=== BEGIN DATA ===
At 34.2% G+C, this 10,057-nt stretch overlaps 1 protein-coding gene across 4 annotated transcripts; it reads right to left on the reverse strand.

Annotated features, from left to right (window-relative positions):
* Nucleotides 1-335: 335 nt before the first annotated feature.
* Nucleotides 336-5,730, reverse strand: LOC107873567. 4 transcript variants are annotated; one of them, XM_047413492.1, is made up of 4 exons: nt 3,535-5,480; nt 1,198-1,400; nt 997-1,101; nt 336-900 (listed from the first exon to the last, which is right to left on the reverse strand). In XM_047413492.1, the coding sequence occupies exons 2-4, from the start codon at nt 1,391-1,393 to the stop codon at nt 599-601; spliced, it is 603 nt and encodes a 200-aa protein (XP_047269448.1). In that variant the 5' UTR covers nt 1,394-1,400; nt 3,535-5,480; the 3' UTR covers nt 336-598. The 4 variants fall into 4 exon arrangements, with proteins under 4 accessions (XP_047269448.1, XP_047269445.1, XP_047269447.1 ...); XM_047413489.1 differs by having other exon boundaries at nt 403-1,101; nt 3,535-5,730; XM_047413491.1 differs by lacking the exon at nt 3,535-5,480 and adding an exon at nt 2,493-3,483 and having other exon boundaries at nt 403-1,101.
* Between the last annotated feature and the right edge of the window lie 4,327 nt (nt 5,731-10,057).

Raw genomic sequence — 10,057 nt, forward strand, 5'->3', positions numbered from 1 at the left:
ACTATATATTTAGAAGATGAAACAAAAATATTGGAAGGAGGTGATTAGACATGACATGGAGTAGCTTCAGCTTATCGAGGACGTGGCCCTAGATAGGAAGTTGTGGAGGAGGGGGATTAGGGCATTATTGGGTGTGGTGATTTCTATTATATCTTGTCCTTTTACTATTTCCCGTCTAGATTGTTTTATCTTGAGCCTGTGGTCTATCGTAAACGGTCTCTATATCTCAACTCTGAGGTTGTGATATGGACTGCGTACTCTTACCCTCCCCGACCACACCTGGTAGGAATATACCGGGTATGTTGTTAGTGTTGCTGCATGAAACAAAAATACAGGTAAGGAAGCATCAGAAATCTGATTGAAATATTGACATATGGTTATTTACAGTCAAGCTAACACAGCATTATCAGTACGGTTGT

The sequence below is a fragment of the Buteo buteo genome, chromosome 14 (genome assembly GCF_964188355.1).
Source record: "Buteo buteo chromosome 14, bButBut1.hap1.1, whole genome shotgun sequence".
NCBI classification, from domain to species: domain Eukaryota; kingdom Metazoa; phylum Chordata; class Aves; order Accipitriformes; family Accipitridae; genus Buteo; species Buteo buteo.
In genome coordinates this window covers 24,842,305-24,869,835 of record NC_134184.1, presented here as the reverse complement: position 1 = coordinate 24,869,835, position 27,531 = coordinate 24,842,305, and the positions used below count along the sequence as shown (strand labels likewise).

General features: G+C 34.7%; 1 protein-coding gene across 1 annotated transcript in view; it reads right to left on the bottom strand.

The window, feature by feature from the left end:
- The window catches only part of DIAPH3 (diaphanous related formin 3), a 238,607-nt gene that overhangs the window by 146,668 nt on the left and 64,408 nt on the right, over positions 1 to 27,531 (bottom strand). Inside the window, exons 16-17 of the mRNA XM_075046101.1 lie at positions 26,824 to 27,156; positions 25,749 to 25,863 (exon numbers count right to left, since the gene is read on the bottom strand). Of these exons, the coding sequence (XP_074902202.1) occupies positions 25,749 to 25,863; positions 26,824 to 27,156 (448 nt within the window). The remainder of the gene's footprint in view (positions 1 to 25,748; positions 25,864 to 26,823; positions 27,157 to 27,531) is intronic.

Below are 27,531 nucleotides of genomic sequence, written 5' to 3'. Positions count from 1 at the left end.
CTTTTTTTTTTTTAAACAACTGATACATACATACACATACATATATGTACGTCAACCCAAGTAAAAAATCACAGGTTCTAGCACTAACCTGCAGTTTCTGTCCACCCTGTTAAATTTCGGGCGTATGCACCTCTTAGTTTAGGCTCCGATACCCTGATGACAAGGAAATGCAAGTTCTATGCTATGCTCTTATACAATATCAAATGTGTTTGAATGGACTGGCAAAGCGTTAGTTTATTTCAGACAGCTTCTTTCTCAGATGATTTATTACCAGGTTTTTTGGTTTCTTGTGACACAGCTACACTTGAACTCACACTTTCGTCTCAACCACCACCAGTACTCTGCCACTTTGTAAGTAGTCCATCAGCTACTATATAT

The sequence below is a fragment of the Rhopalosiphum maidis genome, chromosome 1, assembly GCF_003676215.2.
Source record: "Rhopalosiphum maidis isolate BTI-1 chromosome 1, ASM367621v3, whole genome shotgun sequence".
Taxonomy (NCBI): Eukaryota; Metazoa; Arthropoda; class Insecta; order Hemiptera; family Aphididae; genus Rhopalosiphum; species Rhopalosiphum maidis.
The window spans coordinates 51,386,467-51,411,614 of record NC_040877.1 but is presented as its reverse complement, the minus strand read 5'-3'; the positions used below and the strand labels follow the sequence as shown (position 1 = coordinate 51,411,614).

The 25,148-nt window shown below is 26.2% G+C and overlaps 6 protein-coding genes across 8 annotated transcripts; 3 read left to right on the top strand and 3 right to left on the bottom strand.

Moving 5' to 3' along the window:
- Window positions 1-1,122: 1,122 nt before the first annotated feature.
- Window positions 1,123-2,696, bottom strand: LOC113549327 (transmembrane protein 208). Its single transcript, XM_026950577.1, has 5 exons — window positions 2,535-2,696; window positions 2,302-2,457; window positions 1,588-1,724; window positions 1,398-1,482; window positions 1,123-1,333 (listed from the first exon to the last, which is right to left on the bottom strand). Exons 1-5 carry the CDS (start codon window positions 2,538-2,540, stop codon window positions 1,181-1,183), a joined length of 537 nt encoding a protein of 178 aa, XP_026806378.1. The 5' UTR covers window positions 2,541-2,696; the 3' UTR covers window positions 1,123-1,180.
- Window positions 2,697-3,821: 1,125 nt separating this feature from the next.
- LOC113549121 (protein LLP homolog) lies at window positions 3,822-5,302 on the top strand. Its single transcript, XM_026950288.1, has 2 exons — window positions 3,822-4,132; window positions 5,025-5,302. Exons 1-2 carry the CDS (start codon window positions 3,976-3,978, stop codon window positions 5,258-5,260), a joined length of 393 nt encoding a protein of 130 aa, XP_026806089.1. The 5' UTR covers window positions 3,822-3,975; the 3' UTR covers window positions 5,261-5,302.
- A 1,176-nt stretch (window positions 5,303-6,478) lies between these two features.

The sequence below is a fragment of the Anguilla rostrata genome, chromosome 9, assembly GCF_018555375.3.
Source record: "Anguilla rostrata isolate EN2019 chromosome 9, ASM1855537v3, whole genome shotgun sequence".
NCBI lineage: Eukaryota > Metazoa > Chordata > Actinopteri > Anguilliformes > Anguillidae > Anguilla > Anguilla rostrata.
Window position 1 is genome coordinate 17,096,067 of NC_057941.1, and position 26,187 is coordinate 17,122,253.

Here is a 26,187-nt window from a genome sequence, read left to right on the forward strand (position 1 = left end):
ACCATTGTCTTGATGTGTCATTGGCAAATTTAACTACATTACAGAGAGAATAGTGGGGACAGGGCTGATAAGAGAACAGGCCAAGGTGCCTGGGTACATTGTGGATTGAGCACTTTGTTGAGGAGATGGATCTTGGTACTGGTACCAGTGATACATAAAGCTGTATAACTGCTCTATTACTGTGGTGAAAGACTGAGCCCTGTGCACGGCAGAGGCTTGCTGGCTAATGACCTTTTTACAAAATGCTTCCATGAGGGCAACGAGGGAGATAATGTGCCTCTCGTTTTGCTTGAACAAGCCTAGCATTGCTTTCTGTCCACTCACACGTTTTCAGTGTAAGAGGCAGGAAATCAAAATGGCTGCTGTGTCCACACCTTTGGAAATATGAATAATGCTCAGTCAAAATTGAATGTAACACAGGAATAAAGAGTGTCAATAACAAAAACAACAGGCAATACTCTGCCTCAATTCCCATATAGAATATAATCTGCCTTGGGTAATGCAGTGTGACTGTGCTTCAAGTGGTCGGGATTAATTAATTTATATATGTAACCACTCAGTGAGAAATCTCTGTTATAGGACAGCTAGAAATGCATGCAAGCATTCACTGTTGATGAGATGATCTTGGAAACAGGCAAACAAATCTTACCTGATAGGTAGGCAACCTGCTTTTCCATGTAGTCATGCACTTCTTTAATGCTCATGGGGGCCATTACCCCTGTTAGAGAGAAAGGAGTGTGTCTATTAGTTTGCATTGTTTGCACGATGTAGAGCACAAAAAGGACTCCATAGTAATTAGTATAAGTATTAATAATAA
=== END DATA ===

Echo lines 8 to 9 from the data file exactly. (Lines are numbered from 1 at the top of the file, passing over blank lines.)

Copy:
The sequence below is a fragment of the Buteo buteo genome, chromosome 14 (genome assembly GCF_964188355.1).
Source record: "Buteo buteo chromosome 14, bButBut1.hap1.1, whole genome shotgun sequence".